In early November, Habitat for Humanity raised the walls on the 800,000th house built, rehabilitated or repaired since 1976. Recently, we also surpassed a long-standing goal to serve more than 100,000 families in a single year. That means Habitat is now serving a family in need of decent and affordable housing somewhere around the world every four minutes.
Yet -- with more than 1.6 billion people continuing to live in poverty housing and another 100 million with no home at all -- Habitat can and must do more. We believe decent housing is a critical foundation for breaking the cycle of poverty. Our recently launched strategic plan for 2014-2018 focuses on three areas: improving housing conditions for the escalating number of low-income families worldwide; supporting and influencing partner organizations to increase access to shelter and to advocate for affordable housing policies; and mobilizing the hands, hearts and voices of volunteers in the cause of adequate and affordable housing.
Right now, I am surrounded by hundreds of Habitat supporters in Washington, D.C., for Habitat on the Hill, our annual legislative conference. Together, we are bolstering our knowledge about the international and legislative priorities that affect affordable housing and will travel to Capitol Hill to meet with congressional leaders to talk about the importance of safe, decent and affordable shelter. It's vital that we take part in housing finance reform discussions and share how National Service, the Self-Help Homeownership Opportunity Program (SHOP) and weatherization programs allow us to partner with families looking to invest in a home and in their communities.
Consider the impact of National Service programs like AmeriCorps and VISTA. Currently, 550 AmeriCorps members are serving Habitat in more than 175 U.S. communities. In total, Habitat AmeriCorps members have served more than 20,000 U.S. families, contributed more than 13 million hours of service, raised tens of millions of dollars in cash and in-kind resources and mobilized more than 3.1 million volunteers. The 2014 federal budget restores some of the 2013 sequester cuts, but most accounts are still below fiscal year 2012 funding levels. These programs are an important component of the work we do, and our ability to serve would be greatly diminished without them.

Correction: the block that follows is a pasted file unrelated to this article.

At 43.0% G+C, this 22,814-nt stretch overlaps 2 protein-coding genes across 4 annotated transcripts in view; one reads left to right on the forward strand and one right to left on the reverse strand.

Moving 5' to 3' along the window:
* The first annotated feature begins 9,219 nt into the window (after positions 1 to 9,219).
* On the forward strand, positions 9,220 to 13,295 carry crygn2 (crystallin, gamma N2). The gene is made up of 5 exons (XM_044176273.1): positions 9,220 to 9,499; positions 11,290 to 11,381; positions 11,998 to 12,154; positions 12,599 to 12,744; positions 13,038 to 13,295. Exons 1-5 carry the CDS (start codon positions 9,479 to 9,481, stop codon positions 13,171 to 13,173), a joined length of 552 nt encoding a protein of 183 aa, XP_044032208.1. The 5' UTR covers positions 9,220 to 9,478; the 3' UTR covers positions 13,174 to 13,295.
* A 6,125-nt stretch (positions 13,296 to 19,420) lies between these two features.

Funds from SHOP, another federal program key to our work, help Habitat purchase land and foreclosed or abandoned properties and develop the infrastructure that enables first-time, low-income homebuyers the opportunity to own a Habitat home. To date, Habitat has leveraged more than $1 billion in private investment in local communities through the SHOP program, drawing more than five dollars of private investment in communities for every dollar of federal grant funding. Though SHOP is one of the most effective and cost-efficient programs at HUD, the program has received $17 million in cuts since fiscal year 2012, and its value is something Habitat advocates will be passionately supporting on Capitol Hill.
Our weatherization efforts are particularly relevant right now as much of the U.S. has faced subzero temperatures, snow, ice and unbearable wind chills this winter. Those living in homes with no insulation or drafty roofs, walls and windows are not only desperate to find relief, but they are often forced to choose between heating their homes, paying their rent or buying essentials like food and medication. Sadly, this is the reality for more than 30 million low-income families. The energy burden for these low-income households is great, representing more than 14 percent of their total income spent on energy compared to an average of four percent for middle-income households. We can help ease this burden, however. Congress has an opportunity to pass the Weatherization Enhancement and Local Energy Efficiency Investment and Accountability Act (S.1213). You can join our efforts and tell Congress to help families stay warm and reduce energy costs by passing this bill.
When we unite and speak as one, our voices are heard and our intentions are clear: Everyone should have a simple, decent place to live in dignity and safety. It's up to us to promote the policies and systems that advance access to adequate, affordable housing.
Click here to learn more about Habitat's advocacy efforts.